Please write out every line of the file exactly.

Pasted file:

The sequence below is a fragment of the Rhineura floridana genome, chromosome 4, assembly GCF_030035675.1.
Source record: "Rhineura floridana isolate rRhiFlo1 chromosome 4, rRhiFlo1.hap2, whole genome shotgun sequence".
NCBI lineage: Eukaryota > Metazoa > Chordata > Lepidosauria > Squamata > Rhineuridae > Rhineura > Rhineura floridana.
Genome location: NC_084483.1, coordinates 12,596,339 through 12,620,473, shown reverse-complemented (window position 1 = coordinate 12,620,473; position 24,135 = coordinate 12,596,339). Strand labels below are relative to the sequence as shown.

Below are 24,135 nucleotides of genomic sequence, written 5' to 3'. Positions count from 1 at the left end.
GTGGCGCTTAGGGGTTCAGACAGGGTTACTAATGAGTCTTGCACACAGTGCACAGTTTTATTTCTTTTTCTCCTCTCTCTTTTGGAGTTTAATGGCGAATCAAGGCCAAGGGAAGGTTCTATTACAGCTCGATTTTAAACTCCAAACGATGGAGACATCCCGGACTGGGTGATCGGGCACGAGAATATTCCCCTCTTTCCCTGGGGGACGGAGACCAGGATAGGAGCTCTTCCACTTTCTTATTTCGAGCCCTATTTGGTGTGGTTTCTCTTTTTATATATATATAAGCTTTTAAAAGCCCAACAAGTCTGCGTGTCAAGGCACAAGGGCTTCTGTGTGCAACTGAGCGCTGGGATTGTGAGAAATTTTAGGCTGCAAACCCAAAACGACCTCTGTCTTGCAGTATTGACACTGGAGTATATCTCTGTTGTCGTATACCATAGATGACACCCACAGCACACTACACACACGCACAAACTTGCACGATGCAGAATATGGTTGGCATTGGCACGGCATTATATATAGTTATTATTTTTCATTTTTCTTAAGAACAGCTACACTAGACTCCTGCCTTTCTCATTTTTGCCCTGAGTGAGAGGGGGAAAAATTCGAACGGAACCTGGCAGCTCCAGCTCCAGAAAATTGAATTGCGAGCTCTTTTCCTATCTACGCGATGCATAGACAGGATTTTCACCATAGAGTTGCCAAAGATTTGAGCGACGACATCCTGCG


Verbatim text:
The sequence below is a fragment of the Rhineura floridana genome, chromosome 4, assembly GCF_030035675.1.
Source record: "Rhineura floridana isolate rRhiFlo1 chromosome 4, rRhiFlo1.hap2, whole genome shotgun sequence".
NCBI lineage: Eukaryota > Metazoa > Chordata > Lepidosauria > Squamata > Rhineuridae > Rhineura > Rhineura floridana.
Genome location: NC_084483.1, coordinates 12,596,339 through 12,620,473, shown reverse-complemented (window position 1 = coordinate 12,620,473; position 24,135 = coordinate 12,596,339). Strand labels below are relative to the sequence as shown.

Below are 24,135 nucleotides of genomic sequence, written 5' to 3'. Positions count from 1 at the left end.
GTGGCGCTTAGGGGTTCAGACAGGGTTACTAATGAGTCTTGCACACAGTGCACAGTTTTATTTCTTTTTCTCCTCTCTCTTTTGGAGTTTAATGGCGAATCAAGGCCAAGGGAAGGTTCTATTACAGCTCGATTTTAAACTCCAAACGATGGAGACATCCCGGACTGGGTGATCGGGCACGAGAATATTCCCCTCTTTCCCTGGGGGACGGAGACCAGGATAGGAGCTCTTCCACTTTCTTATTTCGAGCCCTATTTGGTGTGGTTTCTCTTTTTATATATATATAAGCTTTTAAAAGCCCAACAAGTCTGCGTGTCAAGGCACAAGGGCTTCTGTGTGCAACTGAGCGCTGGGATTGTGAGAAATTTTAGGCTGCAAACCCAAAACGACCTCTGTCTTGCAGTATTGACACTGGAGTATATCTCTGTTGTCGTATACCATAGATGACACCCACAGCACACTACACACACGCACAAACTTGCACGATGCAGAATATGGTTGGCATTGGCACGGCATTATATATAGTTATTATTTTTCATTTTTCTTAAGAACAGCTACACTAGACTCCTGCCTTTCTCATTTTTGCCCTGAGTGAGAGGGGGAAAAATTCGAACGGAACCTGGCAGCTCCAGCTCCAGAAAATTGAATTGCGAGCTCTTTTCCTATCTACGCGATGCATAGACAGGATTTTCACCATAGAGTTGCCAAAGATTTGAGCGACGACATCCTGCG